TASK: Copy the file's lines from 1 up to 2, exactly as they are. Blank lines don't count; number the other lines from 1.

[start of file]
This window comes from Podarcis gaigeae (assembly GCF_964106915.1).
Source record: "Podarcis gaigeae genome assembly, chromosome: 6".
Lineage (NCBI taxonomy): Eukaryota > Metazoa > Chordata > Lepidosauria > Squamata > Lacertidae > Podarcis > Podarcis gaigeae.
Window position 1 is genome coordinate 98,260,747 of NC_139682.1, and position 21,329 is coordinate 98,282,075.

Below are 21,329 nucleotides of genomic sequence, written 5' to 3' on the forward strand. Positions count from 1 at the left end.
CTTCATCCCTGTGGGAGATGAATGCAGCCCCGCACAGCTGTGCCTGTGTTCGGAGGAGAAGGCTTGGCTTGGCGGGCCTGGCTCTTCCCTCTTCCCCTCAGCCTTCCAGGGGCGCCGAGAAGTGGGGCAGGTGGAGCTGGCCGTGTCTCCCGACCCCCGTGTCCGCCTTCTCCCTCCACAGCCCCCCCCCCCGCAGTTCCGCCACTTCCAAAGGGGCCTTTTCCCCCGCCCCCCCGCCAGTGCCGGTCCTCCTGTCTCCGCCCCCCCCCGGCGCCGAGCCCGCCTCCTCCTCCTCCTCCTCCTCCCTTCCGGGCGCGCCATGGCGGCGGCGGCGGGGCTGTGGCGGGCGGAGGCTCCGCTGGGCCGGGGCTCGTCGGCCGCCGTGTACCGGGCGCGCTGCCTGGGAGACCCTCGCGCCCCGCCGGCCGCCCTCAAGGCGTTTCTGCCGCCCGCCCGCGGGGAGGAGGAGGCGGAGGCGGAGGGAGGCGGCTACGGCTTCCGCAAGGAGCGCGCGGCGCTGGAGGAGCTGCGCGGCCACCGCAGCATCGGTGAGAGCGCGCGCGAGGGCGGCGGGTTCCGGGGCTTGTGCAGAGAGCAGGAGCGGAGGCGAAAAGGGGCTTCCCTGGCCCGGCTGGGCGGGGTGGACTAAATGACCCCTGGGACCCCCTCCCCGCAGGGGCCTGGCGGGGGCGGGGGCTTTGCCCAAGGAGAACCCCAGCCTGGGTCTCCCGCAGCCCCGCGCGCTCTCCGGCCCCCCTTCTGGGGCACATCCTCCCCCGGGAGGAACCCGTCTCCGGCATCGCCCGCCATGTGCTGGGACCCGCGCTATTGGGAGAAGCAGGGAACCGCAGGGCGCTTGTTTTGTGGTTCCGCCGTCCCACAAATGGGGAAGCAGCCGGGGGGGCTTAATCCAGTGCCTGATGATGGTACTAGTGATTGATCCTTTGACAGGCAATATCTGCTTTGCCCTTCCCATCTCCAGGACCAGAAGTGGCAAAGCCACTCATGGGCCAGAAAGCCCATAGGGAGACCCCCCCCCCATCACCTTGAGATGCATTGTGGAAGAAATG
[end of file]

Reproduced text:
This window comes from Podarcis gaigeae (assembly GCF_964106915.1).
Source record: "Podarcis gaigeae genome assembly, chromosome: 6".